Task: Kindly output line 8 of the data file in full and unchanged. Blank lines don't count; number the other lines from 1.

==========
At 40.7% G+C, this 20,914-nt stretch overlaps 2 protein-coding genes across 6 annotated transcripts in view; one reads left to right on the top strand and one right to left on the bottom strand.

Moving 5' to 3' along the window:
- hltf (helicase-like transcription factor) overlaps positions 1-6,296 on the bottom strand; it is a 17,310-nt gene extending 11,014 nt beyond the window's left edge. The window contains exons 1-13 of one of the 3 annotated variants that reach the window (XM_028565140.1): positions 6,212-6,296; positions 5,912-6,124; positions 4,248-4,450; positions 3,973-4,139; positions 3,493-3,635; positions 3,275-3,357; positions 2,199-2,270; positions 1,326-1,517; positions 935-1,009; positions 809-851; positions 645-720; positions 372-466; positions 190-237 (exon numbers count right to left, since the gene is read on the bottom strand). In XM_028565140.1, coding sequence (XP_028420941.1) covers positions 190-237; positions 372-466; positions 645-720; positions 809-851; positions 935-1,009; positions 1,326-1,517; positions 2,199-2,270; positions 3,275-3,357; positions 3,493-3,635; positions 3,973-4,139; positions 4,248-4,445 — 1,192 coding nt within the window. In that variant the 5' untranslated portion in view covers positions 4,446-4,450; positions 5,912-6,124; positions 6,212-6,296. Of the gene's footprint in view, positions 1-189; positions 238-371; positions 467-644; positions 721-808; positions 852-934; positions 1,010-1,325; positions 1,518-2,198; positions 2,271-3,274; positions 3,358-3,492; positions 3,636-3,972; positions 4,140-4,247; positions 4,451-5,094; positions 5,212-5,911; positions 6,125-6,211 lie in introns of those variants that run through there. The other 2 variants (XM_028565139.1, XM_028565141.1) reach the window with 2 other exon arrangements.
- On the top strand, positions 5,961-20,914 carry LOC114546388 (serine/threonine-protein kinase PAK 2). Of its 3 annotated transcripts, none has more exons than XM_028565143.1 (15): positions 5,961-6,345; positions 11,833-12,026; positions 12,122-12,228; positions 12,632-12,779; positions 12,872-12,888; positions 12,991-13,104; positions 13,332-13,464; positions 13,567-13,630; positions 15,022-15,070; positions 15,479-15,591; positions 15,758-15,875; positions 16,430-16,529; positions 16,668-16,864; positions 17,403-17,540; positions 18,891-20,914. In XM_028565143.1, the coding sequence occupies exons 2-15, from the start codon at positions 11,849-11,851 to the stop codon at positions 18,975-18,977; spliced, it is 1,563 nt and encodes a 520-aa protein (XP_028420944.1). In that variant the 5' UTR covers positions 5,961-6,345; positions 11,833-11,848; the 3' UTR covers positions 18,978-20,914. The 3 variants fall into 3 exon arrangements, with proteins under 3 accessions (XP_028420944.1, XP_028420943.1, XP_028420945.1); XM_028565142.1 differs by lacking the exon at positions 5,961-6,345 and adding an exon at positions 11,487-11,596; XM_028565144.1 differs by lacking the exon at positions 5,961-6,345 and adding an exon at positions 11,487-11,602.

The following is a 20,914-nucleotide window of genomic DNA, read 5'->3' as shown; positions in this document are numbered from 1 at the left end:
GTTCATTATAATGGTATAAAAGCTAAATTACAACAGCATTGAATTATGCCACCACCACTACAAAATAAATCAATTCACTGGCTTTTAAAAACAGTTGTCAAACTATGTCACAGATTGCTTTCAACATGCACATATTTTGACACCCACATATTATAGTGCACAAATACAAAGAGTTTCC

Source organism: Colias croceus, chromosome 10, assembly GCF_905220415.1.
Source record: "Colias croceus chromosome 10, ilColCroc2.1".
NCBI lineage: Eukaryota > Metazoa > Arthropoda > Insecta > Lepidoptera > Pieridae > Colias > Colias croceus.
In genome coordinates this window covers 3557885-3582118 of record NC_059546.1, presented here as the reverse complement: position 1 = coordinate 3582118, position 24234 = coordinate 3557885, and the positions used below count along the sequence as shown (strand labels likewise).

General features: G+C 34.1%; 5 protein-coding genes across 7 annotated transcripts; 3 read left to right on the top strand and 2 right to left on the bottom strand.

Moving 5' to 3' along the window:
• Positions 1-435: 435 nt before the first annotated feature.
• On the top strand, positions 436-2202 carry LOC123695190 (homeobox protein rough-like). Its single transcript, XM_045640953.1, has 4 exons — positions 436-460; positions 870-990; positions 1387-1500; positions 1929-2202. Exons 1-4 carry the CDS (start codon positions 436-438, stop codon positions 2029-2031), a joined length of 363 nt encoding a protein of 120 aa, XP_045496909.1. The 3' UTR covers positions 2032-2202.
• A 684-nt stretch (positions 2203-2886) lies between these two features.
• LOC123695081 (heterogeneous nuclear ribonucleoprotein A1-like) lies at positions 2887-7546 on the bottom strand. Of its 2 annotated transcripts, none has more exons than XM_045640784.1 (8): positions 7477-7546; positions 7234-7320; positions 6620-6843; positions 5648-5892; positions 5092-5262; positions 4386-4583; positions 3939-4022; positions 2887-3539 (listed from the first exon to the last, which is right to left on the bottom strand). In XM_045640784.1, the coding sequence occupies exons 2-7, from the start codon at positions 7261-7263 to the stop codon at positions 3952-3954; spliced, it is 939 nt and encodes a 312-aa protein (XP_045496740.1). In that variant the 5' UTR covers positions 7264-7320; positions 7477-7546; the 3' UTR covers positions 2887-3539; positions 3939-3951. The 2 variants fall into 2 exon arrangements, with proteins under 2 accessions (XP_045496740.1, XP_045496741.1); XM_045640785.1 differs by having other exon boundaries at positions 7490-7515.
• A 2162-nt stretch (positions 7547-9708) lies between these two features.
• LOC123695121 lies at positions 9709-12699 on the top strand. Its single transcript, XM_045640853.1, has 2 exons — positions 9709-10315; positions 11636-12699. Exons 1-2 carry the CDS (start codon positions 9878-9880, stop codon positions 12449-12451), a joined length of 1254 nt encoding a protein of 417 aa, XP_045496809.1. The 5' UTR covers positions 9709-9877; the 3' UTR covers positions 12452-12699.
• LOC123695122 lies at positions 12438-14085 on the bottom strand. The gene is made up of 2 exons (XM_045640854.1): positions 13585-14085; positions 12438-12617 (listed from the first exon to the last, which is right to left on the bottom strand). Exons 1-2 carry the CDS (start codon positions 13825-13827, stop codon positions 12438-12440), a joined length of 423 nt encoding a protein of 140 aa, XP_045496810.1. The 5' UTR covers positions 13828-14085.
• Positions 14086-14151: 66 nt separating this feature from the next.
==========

Source record: "Colias croceus chromosome 10, ilColCroc2.1".